The big hope for the BSE portfolio is that Vodafone’s size and scale, and the fact it is itself a critical element of the UK’s CNI, will win its service some early backers.

The biggest challenge faced by such organisations, or the thing that keeps their CISOs awake at night, is being unable to provide their core service, whether that’s the supply of water, gas or electricity, medical care, emergency response, or even keeping supermarket shelves topped up with plentiful toilet paper.

“That is what their credibility relies on, and we used to be no different. We know very quickly when one individual doesn’t get mobile phone signal. If we lose part of the country, or even the entire network, it will be known very quickly, and so it’s actually that denial of service that’s the main concern,” said Knibbs.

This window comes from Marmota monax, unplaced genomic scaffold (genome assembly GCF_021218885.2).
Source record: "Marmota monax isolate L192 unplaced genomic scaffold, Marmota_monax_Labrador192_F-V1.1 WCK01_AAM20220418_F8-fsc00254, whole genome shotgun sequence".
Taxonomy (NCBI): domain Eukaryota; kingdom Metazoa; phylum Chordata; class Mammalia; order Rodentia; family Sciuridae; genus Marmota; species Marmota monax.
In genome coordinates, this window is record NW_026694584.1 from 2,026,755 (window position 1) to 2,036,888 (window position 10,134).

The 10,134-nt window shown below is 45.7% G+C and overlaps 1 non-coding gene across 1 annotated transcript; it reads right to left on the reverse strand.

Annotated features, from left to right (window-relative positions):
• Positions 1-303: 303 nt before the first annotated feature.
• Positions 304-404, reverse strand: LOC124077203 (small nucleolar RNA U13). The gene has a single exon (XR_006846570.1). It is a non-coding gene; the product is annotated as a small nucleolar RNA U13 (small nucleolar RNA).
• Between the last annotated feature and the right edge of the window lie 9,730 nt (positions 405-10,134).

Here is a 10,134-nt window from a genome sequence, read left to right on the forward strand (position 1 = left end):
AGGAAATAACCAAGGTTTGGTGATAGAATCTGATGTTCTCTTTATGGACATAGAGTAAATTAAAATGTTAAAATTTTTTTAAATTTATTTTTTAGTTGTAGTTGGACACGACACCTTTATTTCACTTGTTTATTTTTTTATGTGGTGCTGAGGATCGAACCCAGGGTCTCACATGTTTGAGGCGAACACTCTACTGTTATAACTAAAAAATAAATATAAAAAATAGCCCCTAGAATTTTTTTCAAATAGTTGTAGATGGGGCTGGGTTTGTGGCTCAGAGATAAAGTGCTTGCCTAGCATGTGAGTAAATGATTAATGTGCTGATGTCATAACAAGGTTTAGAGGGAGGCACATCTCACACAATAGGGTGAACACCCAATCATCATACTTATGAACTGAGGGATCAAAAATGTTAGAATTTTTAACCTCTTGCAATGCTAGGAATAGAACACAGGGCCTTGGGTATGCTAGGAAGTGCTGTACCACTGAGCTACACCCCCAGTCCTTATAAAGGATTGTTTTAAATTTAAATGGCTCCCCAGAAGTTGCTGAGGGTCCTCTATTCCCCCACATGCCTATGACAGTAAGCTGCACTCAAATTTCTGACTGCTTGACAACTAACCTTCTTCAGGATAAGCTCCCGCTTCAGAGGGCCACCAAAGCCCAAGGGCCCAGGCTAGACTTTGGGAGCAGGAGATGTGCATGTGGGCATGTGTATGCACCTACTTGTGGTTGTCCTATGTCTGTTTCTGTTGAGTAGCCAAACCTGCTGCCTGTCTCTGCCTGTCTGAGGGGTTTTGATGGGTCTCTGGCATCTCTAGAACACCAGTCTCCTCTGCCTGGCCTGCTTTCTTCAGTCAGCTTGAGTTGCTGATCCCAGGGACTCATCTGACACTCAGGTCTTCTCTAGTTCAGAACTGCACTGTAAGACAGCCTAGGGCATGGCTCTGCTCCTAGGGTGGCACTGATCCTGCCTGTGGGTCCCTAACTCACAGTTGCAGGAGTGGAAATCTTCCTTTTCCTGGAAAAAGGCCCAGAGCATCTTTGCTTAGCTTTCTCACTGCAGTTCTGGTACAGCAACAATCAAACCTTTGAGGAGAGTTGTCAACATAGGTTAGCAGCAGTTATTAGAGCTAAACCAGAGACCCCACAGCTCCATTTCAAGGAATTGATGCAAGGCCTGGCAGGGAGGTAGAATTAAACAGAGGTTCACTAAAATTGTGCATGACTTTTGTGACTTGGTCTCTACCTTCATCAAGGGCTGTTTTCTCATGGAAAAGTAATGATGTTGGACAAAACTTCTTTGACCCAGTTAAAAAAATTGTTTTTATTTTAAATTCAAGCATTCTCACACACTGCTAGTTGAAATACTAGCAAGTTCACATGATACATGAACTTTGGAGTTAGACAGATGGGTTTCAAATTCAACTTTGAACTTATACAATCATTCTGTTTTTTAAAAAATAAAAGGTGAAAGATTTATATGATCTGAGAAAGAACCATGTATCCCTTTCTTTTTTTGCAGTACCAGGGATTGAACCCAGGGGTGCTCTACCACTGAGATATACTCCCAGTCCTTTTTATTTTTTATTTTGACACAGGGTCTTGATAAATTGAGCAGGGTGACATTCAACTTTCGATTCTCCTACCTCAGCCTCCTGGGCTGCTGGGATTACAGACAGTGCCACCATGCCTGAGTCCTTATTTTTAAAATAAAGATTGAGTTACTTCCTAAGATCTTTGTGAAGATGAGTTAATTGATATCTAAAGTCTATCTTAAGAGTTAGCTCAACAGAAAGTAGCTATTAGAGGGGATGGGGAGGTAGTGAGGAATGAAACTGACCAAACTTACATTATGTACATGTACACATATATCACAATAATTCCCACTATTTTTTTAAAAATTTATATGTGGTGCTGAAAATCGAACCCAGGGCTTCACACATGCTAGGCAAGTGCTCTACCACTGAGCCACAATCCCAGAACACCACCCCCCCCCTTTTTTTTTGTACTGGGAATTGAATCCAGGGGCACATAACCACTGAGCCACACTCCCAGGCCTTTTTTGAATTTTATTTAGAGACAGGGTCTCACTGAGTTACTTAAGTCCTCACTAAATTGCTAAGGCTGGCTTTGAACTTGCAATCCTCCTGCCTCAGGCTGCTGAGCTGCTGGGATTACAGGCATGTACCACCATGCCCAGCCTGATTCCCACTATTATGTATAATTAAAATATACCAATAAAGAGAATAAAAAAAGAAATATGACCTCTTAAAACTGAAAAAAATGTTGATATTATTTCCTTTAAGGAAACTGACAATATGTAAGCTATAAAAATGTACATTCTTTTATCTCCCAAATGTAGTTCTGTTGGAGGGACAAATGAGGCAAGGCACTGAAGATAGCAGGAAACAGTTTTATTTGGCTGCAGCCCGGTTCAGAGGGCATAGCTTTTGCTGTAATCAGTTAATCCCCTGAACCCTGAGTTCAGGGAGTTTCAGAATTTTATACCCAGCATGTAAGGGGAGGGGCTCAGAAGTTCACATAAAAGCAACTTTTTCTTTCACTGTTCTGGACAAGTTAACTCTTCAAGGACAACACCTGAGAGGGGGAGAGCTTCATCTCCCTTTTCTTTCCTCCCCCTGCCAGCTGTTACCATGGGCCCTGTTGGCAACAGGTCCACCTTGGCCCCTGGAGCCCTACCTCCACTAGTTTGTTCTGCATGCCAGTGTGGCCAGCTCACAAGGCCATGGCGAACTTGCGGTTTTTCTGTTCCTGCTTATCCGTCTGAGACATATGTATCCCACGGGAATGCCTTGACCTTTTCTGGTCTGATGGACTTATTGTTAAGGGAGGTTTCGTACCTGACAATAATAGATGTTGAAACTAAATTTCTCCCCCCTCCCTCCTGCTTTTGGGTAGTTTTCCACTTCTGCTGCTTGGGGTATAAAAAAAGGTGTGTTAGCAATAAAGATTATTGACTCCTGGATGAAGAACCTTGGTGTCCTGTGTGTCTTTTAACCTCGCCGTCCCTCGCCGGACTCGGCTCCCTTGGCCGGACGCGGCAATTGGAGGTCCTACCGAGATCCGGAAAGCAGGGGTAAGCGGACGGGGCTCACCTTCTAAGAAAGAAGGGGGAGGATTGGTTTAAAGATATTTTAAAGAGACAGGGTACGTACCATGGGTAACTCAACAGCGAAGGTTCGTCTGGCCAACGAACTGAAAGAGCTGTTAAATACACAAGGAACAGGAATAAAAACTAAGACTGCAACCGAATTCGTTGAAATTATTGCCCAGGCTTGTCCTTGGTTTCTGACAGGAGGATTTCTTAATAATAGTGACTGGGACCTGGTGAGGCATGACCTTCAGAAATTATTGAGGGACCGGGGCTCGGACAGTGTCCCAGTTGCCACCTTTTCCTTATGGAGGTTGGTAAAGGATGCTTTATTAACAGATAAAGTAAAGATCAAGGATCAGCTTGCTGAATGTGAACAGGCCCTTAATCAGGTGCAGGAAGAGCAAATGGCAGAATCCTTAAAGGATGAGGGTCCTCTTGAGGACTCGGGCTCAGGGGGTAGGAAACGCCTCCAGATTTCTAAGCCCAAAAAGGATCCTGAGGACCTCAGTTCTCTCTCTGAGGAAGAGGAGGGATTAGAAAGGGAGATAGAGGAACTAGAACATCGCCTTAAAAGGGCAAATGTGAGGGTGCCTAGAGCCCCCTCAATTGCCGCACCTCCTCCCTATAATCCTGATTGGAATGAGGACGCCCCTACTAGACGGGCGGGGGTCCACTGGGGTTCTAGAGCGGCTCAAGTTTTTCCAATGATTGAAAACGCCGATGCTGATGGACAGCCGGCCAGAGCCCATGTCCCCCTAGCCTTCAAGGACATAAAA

“It adds a point of reference and a bit of credibility that we understand how they think, we understand how critical what they do is. If you can speak from a point of shared pain organisations can relate to that.

“If Vodafone goes down, it has a big impact, whether that be some of the critical services we support or individual consumers, so we can come from a very informed position. We know your worries and we can take our learnings and what we do in our space, and relay that to the clients. I think that’s why you get that that bit of airtime that maybe some of these providers struggle with.”